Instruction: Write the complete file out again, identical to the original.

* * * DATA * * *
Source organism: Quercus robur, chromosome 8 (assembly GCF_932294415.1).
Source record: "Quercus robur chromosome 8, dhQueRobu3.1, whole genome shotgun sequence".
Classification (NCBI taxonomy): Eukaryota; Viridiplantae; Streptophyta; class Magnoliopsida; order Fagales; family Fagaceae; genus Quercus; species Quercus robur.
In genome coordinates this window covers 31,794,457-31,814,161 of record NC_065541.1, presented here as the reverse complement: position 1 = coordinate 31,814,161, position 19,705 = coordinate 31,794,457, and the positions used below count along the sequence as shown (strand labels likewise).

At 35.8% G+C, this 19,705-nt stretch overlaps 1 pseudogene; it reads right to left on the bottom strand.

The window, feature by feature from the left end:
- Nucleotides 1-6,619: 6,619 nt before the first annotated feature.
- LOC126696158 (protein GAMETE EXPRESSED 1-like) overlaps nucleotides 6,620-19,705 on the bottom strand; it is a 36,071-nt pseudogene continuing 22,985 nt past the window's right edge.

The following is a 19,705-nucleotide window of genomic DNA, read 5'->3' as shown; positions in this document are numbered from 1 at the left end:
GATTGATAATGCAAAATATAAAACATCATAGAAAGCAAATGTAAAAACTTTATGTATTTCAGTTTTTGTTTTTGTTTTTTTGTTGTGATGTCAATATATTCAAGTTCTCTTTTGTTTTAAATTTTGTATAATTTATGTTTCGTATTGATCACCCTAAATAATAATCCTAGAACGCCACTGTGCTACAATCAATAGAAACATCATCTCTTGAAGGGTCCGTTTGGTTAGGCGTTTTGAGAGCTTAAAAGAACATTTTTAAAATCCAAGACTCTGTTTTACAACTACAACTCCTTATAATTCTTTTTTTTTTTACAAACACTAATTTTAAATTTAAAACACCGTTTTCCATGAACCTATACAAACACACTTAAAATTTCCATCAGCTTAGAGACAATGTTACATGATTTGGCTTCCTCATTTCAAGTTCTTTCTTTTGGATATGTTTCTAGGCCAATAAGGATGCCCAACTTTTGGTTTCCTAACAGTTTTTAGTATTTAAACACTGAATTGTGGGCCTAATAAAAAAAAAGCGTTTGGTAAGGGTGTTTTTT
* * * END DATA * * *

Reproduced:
Source organism: Quercus robur, chromosome 8 (assembly GCF_932294415.1).
Source record: "Quercus robur chromosome 8, dhQueRobu3.1, whole genome shotgun sequence".
Classification (NCBI taxonomy): Eukaryota; Viridiplantae; Streptophyta; class Magnoliopsida; order Fagales; family Fagaceae; genus Quercus; species Quercus robur.
In genome coordinates this window covers 31,794,457-31,814,161 of record NC_065541.1, presented here as the reverse complement: position 1 = coordinate 31,814,161, position 19,705 = coordinate 31,794,457, and the positions used below count along the sequence as shown (strand labels likewise).

At 35.8% G+C, this 19,705-nt stretch overlaps 1 pseudogene; it reads right to left on the bottom strand.

The window, feature by feature from the left end:
- Nucleotides 1-6,619: 6,619 nt before the first annotated feature.
- LOC126696158 (protein GAMETE EXPRESSED 1-like) overlaps nucleotides 6,620-19,705 on the bottom strand; it is a 36,071-nt pseudogene continuing 22,985 nt past the window's right edge.

The following is a 19,705-nucleotide window of genomic DNA, read 5'->3' as shown; positions in this document are numbered from 1 at the left end:
GATTGATAATGCAAAATATAAAACATCATAGAAAGCAAATGTAAAAACTTTATGTATTTCAGTTTTTGTTTTTGTTTTTTTGTTGTGATGTCAATATATTCAAGTTCTCTTTTGTTTTAAATTTTGTATAATTTATGTTTCGTATTGATCACCCTAAATAATAATCCTAGAACGCCACTGTGCTACAATCAATAGAAACATCATCTCTTGAAGGGTCCGTTTGGTTAGGCGTTTTGAGAGCTTAAAAGAACATTTTTAAAATCCAAGACTCTGTTTTACAACTACAACTCCTTATAATTCTTTTTTTTTTTACAAACACTAATTTTAAATTTAAAACACCGTTTTCCATGAACCTATACAAACACACTTAAAATTTCCATCAGCTTAGAGACAATGTTACATGATTTGGCTTCCTCATTTCAAGTTCTTTCTTTTGGATATGTTTCTAGGCCAATAAGGATGCCCAACTTTTGGTTTCCTAACAGTTTTTAGTATTTAAACACTGAATTGTGGGCCTAATAAAAAAAAAGCGTTTGGTAAGGGTGTTTTTT